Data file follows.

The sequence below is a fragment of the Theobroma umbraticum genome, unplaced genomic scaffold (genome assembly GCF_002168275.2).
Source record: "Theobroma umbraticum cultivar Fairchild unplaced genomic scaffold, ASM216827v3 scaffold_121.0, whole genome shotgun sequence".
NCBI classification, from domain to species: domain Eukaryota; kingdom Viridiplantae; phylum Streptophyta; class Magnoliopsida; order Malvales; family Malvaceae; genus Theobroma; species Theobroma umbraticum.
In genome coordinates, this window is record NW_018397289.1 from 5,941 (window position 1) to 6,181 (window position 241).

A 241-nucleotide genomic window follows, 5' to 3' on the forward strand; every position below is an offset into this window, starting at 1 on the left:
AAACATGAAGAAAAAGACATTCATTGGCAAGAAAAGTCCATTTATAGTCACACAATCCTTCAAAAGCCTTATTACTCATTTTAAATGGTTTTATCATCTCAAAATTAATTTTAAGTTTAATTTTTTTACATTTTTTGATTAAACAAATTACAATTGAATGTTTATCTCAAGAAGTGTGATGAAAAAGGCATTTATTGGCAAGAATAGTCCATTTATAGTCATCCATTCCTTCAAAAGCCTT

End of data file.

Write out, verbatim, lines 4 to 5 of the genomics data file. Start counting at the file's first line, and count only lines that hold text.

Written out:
In genome coordinates, this window is record NW_018397289.1 from 5,941 (window position 1) to 6,181 (window position 241).

A 241-nucleotide genomic window follows, 5' to 3' on the forward strand; every position below is an offset into this window, starting at 1 on the left: